Notice here we are leveraging KeyVault to store our passwords so we ensure we are not checking in code with passwords into source control. Immediately following the variables is the call to the exe pvk2pfx. This tool will convert the files which we exported as part of setting up TDE to a pfx file, managed instance requires this format. The final step of the script converts the certificate to a base 64 encoded certificate and uploads it to managed instance. We now have our certificate successfully loaded into managed instance. How do we leverage it?

Essentially from here we can restore any database which is utilizing this certificate for TDE onto managed instance with a normal restore command. Since the certificate exists within SQL Server it can decrypt the backup file and restore the database. When doing the restore MI will leverage the key which it has assigned for TDE for encryption. Therefore, you can be leveraging either BYOK or system managed key and MI will restore the database and leverage this certificate. MI allows for multiple certificates to be uploaded which ensures you can restore TDE databases from different servers or even the same server when it is leveraging a different certificate.

Finally, I mentioned earlier I would provide a way to automate the restore of the database(s) with PowerShell. Luckily this is relatively easy thanks to the community driven cmdlets at http://dbatools.io. This script will also require the use of some additional tools.


First couple requirements are PowerShell modules. As before, the script will validate they are installed and if not throw an error. The last tool required is AZCopy. AZCopy is leveraged to copy the backup files to Azure storage. There are several versions of the tool for this script I leveraged version 8.1. Next you will need to provide some environment details. Variables are listed below.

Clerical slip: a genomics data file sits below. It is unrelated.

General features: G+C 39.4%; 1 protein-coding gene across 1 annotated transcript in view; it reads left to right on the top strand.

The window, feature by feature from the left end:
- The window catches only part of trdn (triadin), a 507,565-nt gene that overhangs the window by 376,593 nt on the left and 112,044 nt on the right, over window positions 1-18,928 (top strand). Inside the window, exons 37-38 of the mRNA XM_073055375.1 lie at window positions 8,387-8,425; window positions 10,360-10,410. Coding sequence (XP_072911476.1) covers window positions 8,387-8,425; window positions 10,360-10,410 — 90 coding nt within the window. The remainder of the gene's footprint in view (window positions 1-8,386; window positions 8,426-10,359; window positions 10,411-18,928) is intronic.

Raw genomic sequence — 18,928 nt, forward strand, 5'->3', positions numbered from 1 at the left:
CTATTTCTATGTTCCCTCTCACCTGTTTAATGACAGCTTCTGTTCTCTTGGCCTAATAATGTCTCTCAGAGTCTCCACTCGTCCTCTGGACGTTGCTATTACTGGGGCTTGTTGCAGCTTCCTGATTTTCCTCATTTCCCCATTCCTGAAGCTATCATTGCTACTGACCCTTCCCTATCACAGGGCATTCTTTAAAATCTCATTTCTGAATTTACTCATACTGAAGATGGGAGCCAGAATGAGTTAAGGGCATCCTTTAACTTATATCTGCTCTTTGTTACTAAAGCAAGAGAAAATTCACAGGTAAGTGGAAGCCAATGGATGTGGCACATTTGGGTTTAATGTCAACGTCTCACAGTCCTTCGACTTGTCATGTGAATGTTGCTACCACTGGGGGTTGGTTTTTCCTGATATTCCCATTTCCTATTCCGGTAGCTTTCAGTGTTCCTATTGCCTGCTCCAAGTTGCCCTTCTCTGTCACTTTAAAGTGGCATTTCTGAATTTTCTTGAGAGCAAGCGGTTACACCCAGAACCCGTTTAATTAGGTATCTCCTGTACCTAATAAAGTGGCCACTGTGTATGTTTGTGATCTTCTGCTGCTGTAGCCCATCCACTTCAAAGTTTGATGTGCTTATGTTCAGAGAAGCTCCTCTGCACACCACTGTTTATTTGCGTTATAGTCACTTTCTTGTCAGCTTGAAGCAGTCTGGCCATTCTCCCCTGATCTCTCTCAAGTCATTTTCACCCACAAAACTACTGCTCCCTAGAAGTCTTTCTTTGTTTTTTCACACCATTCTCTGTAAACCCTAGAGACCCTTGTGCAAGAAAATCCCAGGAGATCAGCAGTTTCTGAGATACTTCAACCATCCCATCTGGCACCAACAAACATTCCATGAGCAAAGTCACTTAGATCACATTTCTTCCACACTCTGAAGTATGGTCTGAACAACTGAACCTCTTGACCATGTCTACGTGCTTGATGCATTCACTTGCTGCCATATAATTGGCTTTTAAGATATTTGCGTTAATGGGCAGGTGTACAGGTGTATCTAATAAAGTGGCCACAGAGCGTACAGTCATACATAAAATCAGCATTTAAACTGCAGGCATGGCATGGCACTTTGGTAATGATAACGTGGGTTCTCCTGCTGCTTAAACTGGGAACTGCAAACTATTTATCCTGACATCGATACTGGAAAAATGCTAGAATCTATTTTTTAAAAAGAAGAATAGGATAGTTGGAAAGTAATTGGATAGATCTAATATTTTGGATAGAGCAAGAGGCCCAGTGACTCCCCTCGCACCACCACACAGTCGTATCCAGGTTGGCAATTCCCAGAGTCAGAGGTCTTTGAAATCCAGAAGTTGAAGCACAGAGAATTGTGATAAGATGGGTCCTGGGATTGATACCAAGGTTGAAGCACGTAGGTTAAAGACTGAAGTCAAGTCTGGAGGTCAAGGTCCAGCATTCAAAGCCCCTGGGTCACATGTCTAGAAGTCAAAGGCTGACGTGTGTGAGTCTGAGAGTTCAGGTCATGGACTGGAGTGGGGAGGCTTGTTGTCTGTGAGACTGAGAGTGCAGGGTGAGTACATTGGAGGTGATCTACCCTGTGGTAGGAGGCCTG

Next we will loop through the databases provided and Backup each one at a time. For clarification this backup command is setup to create a backup file once a day. If it is run more than once it will overwrite the existing file for that day. You may want to customize the backup and restore portion. If you do, then you can leverage the following command to get details Get-Help Backup-Dbadatabase -full


Following the backup, we leverage AZCopy to move the backup files to Azure storage. And finally we loop through each of the backup files and restore to Managed Instance.


Notice we don’t need to provide any additional information for the certificate because we have already imported it to Managed Instance. We now have a script which can be scheduled to run on a regular interval to refresh one or more databases. All the scripts referenced here can be found in my GitHub location which can be found at here. Please let me know if there are questions or if anything needs further clarification.